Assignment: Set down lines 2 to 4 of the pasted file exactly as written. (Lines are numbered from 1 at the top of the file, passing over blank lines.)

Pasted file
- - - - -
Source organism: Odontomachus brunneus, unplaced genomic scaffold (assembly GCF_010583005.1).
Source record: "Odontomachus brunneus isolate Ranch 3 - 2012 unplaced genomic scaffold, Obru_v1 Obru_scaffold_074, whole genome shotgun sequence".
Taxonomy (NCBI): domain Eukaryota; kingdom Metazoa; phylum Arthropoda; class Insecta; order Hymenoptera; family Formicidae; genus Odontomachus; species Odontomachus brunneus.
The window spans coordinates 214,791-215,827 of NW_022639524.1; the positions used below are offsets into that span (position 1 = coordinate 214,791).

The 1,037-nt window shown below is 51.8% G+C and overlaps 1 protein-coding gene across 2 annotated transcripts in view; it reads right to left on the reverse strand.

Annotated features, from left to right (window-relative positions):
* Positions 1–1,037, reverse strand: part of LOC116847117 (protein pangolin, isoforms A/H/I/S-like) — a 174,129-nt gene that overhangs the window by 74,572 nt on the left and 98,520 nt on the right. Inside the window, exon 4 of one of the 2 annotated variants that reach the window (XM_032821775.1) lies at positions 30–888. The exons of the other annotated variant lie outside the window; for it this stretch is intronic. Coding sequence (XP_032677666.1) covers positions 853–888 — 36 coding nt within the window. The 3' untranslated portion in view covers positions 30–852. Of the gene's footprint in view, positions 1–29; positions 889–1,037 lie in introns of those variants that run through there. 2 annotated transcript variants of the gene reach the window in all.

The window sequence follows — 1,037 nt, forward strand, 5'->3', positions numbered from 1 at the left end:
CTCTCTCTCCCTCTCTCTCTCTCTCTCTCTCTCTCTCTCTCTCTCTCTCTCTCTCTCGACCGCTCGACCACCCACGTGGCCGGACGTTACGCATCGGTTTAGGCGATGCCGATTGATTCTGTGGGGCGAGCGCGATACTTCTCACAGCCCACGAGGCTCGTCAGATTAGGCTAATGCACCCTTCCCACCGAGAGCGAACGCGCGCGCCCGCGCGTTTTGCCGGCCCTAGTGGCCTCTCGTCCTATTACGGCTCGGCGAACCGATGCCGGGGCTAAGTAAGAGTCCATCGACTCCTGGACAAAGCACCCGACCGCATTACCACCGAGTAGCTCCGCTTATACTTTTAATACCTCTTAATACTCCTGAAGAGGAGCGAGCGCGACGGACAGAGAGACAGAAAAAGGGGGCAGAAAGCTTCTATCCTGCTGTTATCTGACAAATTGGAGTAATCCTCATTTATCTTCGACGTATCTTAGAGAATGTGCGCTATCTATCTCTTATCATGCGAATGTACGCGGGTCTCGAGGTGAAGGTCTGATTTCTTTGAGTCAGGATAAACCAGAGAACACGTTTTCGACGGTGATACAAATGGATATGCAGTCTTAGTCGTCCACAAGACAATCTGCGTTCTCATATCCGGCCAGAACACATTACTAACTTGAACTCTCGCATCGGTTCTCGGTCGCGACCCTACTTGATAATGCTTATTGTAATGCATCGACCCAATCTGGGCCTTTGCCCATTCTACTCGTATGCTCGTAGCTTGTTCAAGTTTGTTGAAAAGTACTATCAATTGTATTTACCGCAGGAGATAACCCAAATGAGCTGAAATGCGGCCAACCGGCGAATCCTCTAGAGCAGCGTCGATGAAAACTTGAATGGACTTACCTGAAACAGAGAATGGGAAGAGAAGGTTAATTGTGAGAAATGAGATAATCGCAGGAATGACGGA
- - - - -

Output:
Source record: "Odontomachus brunneus isolate Ranch 3 - 2012 unplaced genomic scaffold, Obru_v1 Obru_scaffold_074, whole genome shotgun sequence".
Taxonomy (NCBI): domain Eukaryota; kingdom Metazoa; phylum Arthropoda; class Insecta; order Hymenoptera; family Formicidae; genus Odontomachus; species Odontomachus brunneus.
The window spans coordinates 214,791-215,827 of NW_022639524.1; the positions used below are offsets into that span (position 1 = coordinate 214,791).